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Ok, so I understand why we should declare an argument to be final from this question, but I don't understand why we shouldn't...

Since Java always uses pass by value, this means that we can't return a new value through the given argument, we can only overwrite it, and make the argument useless therefore, because we don't use the passed value...

Is the only benefit of non-final method arguments in Java the fact that you don't have to make a local variable of the arguments' type?

P.S. This question was triggered by PMD's rule of MethodArgumentCouldBeFinal

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You might substitute the passed value for an alternative object under certain circumstances. But yes it is rare – Richard Tingle Apr 25 '14 at 16:16
7  
You don't always "make the parameter" (not argument) useless. For example, it's reasonably common to perform some input normalization, reusing the parameter: text = StringUtil.nullToEmpty(text); for example. – Jon Skeet Apr 25 '14 at 16:18
2  
By the way, one of the points in the answer to the linked question, that you have to mark an argument final to use it in an anonymous inner class, is no longer true in Java 8. – ajb Apr 25 '14 at 16:20
1  
I wouldn't make arguments final as it can make the code harder to read. If your method is too complicated for you to work out whether the arguments get changed, it is too complicated. Make your methods shorter and easier to understand and you shouldn't need to make your arguments or local variables final. You still have to make variables using an a nested class final, but this is a relatively rare case. – Peter Lawrey Apr 25 '14 at 16:24
up vote 4 down vote accepted

I can think of only 2 reasons not to make a parameter final:

  1. to save the use of a local variable if you need to overwrite the parameter's value in some edge cases (for instance to put a default if the param is null etc.). However, I wouldn't consider that a good practice in general.

  2. to save 6 characters per parameter, which improves readability.

Reason 2 is what leads me not to write it most of the time. If you assume that people follow the practice of never assigning a new value to a parameter, you can consider all parameters as implicitly final. Of course, the compiler won't prevent you from assigning a parameter, but I can live with that, given the gain in readability.

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Re #2: is there an Eclipse setting to add final to all parameters by default? That would save a bit of typing. :) – ajb Apr 25 '14 at 16:23
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@ajb There is an eclipse setting to insert them (when possible) in source "clean up", for sure. As for putting them by default on auto-generated code, I don't know. Anyway, I was rather talking about the visual result, not the typing of the word. – Joffrey Apr 25 '14 at 16:24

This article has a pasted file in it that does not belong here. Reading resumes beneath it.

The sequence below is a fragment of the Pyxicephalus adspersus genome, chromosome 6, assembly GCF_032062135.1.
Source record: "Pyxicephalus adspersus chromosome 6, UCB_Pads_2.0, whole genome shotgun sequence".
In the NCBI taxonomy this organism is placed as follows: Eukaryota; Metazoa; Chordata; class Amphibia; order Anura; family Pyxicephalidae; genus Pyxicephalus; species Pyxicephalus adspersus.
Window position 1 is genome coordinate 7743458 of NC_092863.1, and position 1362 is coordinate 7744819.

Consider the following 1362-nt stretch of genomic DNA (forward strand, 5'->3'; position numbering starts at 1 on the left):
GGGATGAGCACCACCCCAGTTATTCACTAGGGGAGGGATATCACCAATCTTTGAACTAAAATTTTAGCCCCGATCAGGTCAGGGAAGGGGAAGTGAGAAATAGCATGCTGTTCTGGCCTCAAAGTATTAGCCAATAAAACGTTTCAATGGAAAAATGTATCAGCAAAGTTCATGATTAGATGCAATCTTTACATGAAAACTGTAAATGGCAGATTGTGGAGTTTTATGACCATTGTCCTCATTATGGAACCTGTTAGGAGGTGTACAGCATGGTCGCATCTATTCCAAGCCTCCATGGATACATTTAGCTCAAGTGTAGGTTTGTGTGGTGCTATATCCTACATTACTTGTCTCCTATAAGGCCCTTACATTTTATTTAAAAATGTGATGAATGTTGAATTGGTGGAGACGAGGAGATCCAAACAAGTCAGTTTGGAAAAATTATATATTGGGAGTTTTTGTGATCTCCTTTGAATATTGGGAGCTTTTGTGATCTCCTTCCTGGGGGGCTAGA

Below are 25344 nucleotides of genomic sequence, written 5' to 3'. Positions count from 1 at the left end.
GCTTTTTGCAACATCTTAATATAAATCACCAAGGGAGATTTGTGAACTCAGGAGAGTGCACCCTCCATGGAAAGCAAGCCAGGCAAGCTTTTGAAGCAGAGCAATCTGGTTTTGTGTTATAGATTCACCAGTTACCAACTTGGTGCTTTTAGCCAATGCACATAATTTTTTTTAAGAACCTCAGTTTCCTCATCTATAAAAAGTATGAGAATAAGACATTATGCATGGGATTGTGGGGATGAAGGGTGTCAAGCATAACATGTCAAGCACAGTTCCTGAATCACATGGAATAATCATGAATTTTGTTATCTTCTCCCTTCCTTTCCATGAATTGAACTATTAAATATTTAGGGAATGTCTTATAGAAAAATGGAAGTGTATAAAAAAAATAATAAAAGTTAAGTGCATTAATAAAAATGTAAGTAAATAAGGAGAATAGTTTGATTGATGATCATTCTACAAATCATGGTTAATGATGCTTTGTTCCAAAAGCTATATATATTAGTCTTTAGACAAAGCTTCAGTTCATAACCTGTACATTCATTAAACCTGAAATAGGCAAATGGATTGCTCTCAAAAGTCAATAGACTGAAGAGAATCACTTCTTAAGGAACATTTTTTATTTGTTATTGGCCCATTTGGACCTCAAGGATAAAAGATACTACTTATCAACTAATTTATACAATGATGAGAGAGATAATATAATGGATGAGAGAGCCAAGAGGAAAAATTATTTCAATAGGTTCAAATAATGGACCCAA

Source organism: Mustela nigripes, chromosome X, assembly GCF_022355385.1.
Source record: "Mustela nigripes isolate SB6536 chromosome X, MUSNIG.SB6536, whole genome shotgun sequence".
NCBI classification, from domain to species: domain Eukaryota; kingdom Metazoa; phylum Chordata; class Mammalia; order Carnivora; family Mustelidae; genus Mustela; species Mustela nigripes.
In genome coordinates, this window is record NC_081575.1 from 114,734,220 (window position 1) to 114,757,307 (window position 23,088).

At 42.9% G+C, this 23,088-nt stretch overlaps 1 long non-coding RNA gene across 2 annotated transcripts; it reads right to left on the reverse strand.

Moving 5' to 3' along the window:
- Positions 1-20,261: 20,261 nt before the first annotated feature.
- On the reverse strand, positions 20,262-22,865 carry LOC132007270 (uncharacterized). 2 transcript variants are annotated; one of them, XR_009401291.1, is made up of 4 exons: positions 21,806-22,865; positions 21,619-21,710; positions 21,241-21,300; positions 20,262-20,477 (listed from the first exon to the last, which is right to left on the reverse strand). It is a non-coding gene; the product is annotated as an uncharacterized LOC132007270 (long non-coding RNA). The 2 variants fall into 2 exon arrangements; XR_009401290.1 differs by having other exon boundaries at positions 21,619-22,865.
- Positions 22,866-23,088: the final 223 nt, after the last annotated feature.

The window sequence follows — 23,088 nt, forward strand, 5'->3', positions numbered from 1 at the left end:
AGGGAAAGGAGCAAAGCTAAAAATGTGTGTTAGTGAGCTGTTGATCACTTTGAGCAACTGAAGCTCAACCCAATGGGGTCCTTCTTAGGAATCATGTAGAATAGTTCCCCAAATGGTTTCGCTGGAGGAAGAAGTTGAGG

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Java would be better if all variables were final by default and an extra word were needed to make them mutable – Sarge Borsch Apr 25 '14 at 16:31
    
@SargeBorsch Agreed, but I'd rather have only parameters be final by default (absence of keyword) and add a keyword variable or something to make them assignable. For local variables, I'd stick with the current state of the language. – Joffrey Apr 26 '14 at 8:14

It prevents you from making unintentional error in your code. Rule of thumb here is to make each field and each function argument you know you shouldn't change (I mean reference, you still can change value) in your code as final.

So basically its a mean to prevent programmer from shooting their foot. Nothing more.

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3  
The question asked refers to what would be the benefit of not using final – Vlad Ilie Apr 25 '14 at 16:22
    
@Vlad More flexibility and freedom for programmer. As in many PL constructions, which could have been more strict. – Denis Kulagin Apr 25 '14 at 16:24

Whether you've to declare a local variable final or not (method parameter comes under this), is more of the requirement than a convention. You'll not get a certain answer saying you should always use final or you should never use final. Because that is really a personal preference.

I personally mark the parameters or local variables final when I really don't want their values to be changed, and it even shows my intention to other developers not to overwrite the values. But I don't do it for every parameters. Also for some, using final seems to be noise, as that really increases the code base.